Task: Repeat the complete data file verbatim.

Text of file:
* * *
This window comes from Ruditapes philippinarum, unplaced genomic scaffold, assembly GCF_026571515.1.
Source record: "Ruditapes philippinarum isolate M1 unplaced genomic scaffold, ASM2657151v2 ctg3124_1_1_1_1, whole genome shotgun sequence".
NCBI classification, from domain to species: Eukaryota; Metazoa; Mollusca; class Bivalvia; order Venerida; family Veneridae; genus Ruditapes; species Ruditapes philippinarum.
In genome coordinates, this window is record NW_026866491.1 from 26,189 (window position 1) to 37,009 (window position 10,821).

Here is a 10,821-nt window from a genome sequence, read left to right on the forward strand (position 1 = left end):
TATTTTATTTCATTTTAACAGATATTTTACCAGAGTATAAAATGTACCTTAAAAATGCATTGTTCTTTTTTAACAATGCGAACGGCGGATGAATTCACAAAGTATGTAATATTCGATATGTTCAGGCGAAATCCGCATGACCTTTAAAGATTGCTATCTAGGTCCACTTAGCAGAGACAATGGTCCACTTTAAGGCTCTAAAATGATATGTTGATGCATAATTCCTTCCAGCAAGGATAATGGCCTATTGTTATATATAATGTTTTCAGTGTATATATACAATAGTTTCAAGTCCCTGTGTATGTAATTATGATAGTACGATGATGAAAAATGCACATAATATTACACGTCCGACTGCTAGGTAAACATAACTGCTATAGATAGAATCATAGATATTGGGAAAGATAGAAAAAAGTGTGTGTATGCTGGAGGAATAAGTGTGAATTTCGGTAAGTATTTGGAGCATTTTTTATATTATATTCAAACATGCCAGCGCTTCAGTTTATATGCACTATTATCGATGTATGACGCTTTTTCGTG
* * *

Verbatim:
This window comes from Ruditapes philippinarum, unplaced genomic scaffold, assembly GCF_026571515.1.
Source record: "Ruditapes philippinarum isolate M1 unplaced genomic scaffold, ASM2657151v2 ctg3124_1_1_1_1, whole genome shotgun sequence".
NCBI classification, from domain to species: Eukaryota; Metazoa; Mollusca; class Bivalvia; order Venerida; family Veneridae; genus Ruditapes; species Ruditapes philippinarum.
In genome coordinates, this window is record NW_026866491.1 from 26,189 (window position 1) to 37,009 (window position 10,821).

Here is a 10,821-nt window from a genome sequence, read left to right on the forward strand (position 1 = left end):
TATTTTATTTCATTTTAACAGATATTTTACCAGAGTATAAAATGTACCTTAAAAATGCATTGTTCTTTTTTAACAATGCGAACGGCGGATGAATTCACAAAGTATGTAATATTCGATATGTTCAGGCGAAATCCGCATGACCTTTAAAGATTGCTATCTAGGTCCACTTAGCAGAGACAATGGTCCACTTTAAGGCTCTAAAATGATATGTTGATGCATAATTCCTTCCAGCAAGGATAATGGCCTATTGTTATATATAATGTTTTCAGTGTATATATACAATAGTTTCAAGTCCCTGTGTATGTAATTATGATAGTACGATGATGAAAAATGCACATAATATTACACGTCCGACTGCTAGGTAAACATAACTGCTATAGATAGAATCATAGATATTGGGAAAGATAGAAAAAAGTGTGTGTATGCTGGAGGAATAAGTGTGAATTTCGGTAAGTATTTGGAGCATTTTTTATATTATATTCAAACATGCCAGCGCTTCAGTTTATATGCACTATTATCGATGTATGACGCTTTTTCGTG